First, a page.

The concept of asylum is intended to protect people who are unfairly persecuted in their home countries. The persecution must be based on certain factors, including race, religion, nationality, membership in a particular social group, or political opinion.
When it comes to gender-based persecution, the category at issue is membership in a particular social group. People seeking asylum under this category have long had trouble with the vague definition provided under the law.
One of the problems faced by asylum seekers in this situation is pointing to the party or parties responsible for their mistreatment. A woman who is subjected to domestic violence is first victimized by the abuser.
Whether that be a husband, father, mother, boyfriend, or someone else, the abuser is not a government. Asylum is not available to anyone who can point to an individual who violated their rights.
Governments are not responsible for all the actions of their citizens. They are responsible, however, for protecting those citizens when the situation calls for it. A country that routinely ignores domestic violence, rape, forced marriage, and other common violations of women’s rights may necessitate the granting of asylum under US law.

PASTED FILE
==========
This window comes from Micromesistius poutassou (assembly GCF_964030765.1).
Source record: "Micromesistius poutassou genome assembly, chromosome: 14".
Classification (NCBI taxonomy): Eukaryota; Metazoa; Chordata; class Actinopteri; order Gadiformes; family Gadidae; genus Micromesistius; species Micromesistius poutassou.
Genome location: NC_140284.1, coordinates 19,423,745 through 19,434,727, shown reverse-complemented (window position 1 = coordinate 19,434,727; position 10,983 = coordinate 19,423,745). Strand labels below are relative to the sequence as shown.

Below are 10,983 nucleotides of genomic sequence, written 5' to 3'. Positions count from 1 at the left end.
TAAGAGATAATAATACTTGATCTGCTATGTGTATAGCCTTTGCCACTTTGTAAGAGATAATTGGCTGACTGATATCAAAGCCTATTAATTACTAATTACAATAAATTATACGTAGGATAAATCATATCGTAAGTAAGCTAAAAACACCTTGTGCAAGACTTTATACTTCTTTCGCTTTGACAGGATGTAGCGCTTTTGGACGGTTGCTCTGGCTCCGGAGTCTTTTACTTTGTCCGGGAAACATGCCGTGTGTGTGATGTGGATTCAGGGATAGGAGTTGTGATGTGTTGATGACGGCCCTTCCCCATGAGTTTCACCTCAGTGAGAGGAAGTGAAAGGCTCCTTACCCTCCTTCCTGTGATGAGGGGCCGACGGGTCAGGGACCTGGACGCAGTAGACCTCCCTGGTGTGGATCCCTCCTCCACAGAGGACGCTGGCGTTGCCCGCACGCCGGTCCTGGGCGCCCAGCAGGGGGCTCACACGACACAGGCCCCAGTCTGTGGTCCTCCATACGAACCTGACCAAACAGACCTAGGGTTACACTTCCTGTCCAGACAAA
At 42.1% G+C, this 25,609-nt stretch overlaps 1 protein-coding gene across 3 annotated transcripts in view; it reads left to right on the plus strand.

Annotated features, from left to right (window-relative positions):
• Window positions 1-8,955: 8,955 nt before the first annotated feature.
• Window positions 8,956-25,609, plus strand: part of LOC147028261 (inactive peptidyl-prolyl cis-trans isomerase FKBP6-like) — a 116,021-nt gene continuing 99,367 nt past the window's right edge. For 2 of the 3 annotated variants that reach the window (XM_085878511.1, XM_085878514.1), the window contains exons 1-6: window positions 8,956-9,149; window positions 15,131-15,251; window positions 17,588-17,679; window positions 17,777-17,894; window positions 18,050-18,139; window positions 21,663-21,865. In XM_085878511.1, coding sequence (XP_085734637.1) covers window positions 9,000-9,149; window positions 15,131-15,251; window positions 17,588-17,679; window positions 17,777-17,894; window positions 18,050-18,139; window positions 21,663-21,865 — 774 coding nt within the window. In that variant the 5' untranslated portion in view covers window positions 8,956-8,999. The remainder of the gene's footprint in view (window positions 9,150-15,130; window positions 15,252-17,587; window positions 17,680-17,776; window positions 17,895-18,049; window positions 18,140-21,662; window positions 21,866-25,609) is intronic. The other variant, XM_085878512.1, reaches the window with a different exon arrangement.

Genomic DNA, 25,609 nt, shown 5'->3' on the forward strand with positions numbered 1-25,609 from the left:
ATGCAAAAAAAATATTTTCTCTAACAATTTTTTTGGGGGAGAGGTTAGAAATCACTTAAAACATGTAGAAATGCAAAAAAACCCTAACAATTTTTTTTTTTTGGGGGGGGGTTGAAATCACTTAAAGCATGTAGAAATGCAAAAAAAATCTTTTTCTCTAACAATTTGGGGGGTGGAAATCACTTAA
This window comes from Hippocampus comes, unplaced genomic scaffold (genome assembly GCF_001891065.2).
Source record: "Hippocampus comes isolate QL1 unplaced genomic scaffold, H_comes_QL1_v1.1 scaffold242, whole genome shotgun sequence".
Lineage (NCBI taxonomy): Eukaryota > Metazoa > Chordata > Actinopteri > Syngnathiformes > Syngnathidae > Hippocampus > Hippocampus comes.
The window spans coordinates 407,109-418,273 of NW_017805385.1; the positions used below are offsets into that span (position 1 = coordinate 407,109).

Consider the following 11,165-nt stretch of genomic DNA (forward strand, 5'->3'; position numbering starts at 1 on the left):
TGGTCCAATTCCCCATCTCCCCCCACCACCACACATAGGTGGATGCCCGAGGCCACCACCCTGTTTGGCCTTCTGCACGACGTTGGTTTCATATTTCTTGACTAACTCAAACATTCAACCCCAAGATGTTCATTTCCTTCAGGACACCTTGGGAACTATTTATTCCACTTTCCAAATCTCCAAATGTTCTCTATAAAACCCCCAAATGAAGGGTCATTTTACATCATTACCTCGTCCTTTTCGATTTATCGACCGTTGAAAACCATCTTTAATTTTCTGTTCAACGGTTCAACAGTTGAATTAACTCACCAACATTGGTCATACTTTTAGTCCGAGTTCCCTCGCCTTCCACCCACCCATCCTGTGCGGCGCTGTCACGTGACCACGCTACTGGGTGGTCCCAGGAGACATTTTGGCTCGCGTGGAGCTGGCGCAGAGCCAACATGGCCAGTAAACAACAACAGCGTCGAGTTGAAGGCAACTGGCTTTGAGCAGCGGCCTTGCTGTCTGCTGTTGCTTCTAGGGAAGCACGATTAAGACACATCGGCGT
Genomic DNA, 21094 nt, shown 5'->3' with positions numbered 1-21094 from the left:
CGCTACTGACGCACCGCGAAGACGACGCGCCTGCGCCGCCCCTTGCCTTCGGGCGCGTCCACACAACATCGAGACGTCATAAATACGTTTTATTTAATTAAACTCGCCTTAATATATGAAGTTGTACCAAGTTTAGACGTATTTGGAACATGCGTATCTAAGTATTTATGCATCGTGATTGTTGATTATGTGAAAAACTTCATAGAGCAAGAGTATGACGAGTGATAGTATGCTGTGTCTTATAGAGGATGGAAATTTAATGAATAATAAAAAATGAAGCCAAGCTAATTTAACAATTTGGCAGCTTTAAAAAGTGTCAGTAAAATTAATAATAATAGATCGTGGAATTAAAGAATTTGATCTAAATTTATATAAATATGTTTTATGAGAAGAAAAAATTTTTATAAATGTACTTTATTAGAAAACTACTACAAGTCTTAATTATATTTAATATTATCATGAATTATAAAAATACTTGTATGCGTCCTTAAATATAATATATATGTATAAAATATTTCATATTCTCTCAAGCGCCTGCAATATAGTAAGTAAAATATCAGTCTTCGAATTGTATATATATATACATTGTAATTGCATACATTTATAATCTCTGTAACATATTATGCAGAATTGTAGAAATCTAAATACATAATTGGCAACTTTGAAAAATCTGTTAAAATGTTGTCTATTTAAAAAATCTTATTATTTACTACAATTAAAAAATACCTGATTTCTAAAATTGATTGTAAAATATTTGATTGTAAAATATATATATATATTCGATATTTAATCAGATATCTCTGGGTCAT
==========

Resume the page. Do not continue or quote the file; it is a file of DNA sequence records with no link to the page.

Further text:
Immigration law is complex. In part, the complexity comes from the fact that the interpretation of the law can change dramatically from one administration to the next. For example, the same law that would deny asylum during the Trump administration could grant asylum under the Biden administration.
Under Trump, Attorney General Jeff Sessions changed the way asylum law was interpreted. The change made it much harder for victims of private criminal activity, including domestic violence, to successfully petition for asylum.
Current Attorney General Merrick Garland reversed that position and re-opened the possibility that domestic violence could sustain an asylum petition.
While the new position is an improvement, it still leaves the victims of domestic violence in a difficult position. Petitioners are still faced with no clear definition of the term “particular social group.”
They may be able to prove that they faced domestic violence, gang violence, or other intolerable persecution and still not gain asylum. Without legal assistance, asylum seekers may not be able to show the connection between their persecution and the government that failed to protect them.
Seeking asylum is not easy. It takes skill, patience, and dedication. You need an experienced immigration lawyer to assist you. Call us at 972-445-7577 to discuss your situation today.